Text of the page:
Air quality sampling campaigns in three European subway systems (Barcelona, Athens and Oporto) were conducted in order to characterise particulate matter (PM) to better understand the main factors controlling it. PM mass concentrations varied among the European subway platforms, and also within the same underground system, this being mainly associated to differences in the design of the stations and tunnels, system age, train frequency, ventilation and air‐conditioning systems, commuter's density, rails geometry and outdoor air quality. PM concentrations displayed clear diurnal patterns, depending largely on the operation and frequency of the trains and the ventilation system. Chemically, subway PM2.5 on the platforms consisted of iron, carbonaceous material, crustal matter, secondary inorganic compounds, insoluble sulphate, halite and trace elements. Fe was the most abundant element, accounting for 19–46% of the bulk PM2.5, which is generated mainly from mechanical wear at rail‐wheel‐brake interfaces. A source apportionment analysis allowed the identification of outdoor (sea salt, fuel‐oil combustion and secondary aerosol) and subway sources on platforms. The use of air‐conditioning inside the trains was an effective approach to reduce exposure concentrations, being more efficient removing coarser particles. PM concentrations inside the trains were greatly affected by the surrounding (i.e. platforms and tunnels) air quality conditions.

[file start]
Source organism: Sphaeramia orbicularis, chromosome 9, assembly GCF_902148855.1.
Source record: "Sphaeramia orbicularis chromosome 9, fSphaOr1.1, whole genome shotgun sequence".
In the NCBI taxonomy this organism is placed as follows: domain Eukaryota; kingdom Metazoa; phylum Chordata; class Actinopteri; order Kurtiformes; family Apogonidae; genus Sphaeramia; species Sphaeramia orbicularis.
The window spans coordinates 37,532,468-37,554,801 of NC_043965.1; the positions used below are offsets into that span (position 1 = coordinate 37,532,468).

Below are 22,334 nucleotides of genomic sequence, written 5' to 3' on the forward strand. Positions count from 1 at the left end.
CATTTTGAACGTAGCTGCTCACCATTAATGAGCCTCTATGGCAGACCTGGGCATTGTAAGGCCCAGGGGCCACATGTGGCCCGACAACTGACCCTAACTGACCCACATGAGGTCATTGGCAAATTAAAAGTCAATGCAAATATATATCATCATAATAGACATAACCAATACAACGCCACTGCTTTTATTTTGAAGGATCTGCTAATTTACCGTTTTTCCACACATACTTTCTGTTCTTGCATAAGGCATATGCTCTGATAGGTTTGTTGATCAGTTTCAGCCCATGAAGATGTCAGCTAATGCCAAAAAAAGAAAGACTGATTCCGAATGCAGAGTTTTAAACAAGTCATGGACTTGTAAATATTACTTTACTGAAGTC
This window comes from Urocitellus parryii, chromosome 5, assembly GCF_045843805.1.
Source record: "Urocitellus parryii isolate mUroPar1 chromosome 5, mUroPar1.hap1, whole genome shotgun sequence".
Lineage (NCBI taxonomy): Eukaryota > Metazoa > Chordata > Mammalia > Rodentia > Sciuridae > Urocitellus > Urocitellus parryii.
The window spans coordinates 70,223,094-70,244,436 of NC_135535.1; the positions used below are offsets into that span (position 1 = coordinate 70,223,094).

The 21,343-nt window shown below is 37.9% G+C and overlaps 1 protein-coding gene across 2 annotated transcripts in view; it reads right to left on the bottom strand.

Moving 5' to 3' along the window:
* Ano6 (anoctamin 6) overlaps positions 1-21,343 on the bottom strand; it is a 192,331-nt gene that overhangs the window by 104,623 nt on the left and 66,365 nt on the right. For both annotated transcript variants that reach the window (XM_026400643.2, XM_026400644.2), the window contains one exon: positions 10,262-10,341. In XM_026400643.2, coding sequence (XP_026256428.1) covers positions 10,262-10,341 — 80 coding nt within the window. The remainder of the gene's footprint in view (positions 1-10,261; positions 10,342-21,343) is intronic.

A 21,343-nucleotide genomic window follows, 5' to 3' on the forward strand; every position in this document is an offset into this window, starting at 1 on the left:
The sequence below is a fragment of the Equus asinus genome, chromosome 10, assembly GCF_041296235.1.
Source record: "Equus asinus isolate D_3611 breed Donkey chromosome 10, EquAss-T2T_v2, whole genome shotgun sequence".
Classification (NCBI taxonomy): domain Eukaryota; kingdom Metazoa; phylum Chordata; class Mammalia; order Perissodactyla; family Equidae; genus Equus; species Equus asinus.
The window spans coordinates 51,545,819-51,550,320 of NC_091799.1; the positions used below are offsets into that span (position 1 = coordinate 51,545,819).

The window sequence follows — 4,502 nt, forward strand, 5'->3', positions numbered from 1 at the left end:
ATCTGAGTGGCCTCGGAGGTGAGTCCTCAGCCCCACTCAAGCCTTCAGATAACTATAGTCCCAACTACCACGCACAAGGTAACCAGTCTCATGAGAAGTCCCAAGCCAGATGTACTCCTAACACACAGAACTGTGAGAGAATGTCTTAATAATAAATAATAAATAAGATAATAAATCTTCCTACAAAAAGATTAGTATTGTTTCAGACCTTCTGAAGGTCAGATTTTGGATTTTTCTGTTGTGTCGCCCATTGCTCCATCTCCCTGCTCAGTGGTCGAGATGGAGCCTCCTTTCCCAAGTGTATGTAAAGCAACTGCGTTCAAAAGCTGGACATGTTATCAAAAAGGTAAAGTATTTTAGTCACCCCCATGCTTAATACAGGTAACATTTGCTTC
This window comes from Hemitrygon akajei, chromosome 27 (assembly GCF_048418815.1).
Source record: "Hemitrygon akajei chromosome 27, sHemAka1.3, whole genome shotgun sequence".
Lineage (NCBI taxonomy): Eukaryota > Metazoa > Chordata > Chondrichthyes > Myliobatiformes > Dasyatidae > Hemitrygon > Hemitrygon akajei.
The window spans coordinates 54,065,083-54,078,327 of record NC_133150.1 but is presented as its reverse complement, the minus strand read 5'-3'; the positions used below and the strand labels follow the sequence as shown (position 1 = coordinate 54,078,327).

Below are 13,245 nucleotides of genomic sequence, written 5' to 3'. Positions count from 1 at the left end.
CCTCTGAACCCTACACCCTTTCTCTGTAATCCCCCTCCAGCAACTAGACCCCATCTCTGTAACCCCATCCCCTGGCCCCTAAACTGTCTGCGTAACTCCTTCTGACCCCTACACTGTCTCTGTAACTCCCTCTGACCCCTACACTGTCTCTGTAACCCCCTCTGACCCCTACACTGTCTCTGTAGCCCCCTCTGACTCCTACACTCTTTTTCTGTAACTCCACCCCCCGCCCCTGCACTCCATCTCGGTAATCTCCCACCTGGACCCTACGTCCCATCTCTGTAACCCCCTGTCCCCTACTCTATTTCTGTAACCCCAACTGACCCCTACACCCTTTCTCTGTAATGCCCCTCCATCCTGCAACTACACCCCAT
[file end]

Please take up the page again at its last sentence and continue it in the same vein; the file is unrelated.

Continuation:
Part of the book: Urban Transport Systems